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The Ontario High School Reader   By:

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THE ONTARIO

HIGH SCHOOL READER

BY

A. E. MARTY, M.A.

COLLEGIATE INSTITUTE, OTTAWA

[Illustration]

Authorized by the Minister of Education for Ontario For Use In Continuation and High Schools and Collegiate Institutes

THE CANADA PUBLISHING COMPANY, LIMITED TORONTO

Copyright, Canada, 1911, by

The Canada Publishing Company, Limited.

Transcriber's note: Words with bold font style are enclosed in equal to (=) signs. UTF 8 characters: [~x] = x with a tilde [x:] = x with two dots below (diaresis, umlaut) [)x] = x with x with breve (u shaped symbol) [=x] = x with macron (straight line) [.x] = x with a dot above [x.] = x with a dot below

PREFACE

After communication with many of the teachers who have been using the Principles and Practice of Oral Reading in their classes, the author has made a number of important additions and changes. In its amended form the book is published under the title of the "Ontario High School Reader."

As the book is intended for the teaching of oral reading it contains an introductory chapter on the Principles of Reading, and selections for practice, with appended notes. An effort has also been made to grade the selections in the order of their difficulty. Accordingly, a number of selections, each illustrating in a marked degree only one, or at most two, of the various elements of Vocal Expression, have been placed at the beginning; these should, of course, be taught before the more complex selections are attempted.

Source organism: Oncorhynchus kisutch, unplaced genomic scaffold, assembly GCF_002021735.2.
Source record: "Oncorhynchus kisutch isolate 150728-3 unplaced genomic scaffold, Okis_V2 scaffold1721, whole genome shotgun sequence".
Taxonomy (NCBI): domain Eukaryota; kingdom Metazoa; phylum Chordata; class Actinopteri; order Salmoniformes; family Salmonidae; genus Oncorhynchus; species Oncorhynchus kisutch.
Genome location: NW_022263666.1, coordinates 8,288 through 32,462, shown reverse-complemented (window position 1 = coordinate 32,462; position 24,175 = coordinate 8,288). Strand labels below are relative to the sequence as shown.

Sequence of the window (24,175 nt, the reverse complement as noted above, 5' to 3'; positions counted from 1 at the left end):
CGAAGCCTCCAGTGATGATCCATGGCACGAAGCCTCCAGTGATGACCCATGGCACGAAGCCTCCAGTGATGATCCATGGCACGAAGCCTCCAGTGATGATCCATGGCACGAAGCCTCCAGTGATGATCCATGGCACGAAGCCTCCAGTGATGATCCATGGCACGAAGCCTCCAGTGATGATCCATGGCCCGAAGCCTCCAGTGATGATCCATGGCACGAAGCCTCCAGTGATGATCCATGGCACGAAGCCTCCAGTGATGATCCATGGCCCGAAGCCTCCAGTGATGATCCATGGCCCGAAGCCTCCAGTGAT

It is not intended that the pupil shall master the chapter on the principles before beginning to read the selections; he should become familiar with each topic as it is illustrated in the lesson. In dealing with each lesson the teacher should first ascertain the elements of vocal expression that it best exemplifies. He should then discuss these elements with the pupils, using the necessary paragraphs of the Introduction, and such black board exercises as he may deem necessary, until he is satisfied that the pupils are ready to undertake the study of the selection. At the oral reading the pupils should be able to show their mastery of the principles thus taught. Toward the close of the course, they will naturally read connectedly the various sections of the Introduction, in order to obtain a comprehensive and systematic view of the principles.

To secure good reading, systematic drill on the exercises in Vowel Sounds and in Articulation is also necessary.

TABLE OF CONTENTS

PRINCIPLES OF READING 1 35

Importance of Oral Reading 1

Mechanical Side of Oral Reading 2 Correct Pronunciation, Distinct Articulation.

Expression 3 Concrete Thinking, Abstract Thinking, Emotion.

Elements of Vocal Expression 7 Pause, Grouping, Time, Inflection, Pitch, Force, Stress, Emphasis, Shading, Perspective, Quality.

SELECTIONS 36 305

The Banner of St. George Shapcott Wensley 36

Jean Valjean and the Bishop Victor Hugo 38

The Well of St. Keyne Robert Southey 43

Faith, Hope and Charity Bible 46

The Legend Beautiful Henry W. Longfellow 47

The Vicar's Family Use Art Oliver Goldsmith 52

The Soldier's Dream Thomas Campbell 58

Van Elsen Frederick George Scott 60

Pibroch of Donuil Dhu Sir Walter Scott 61

The Day is Done Henry W... Continue reading book >>




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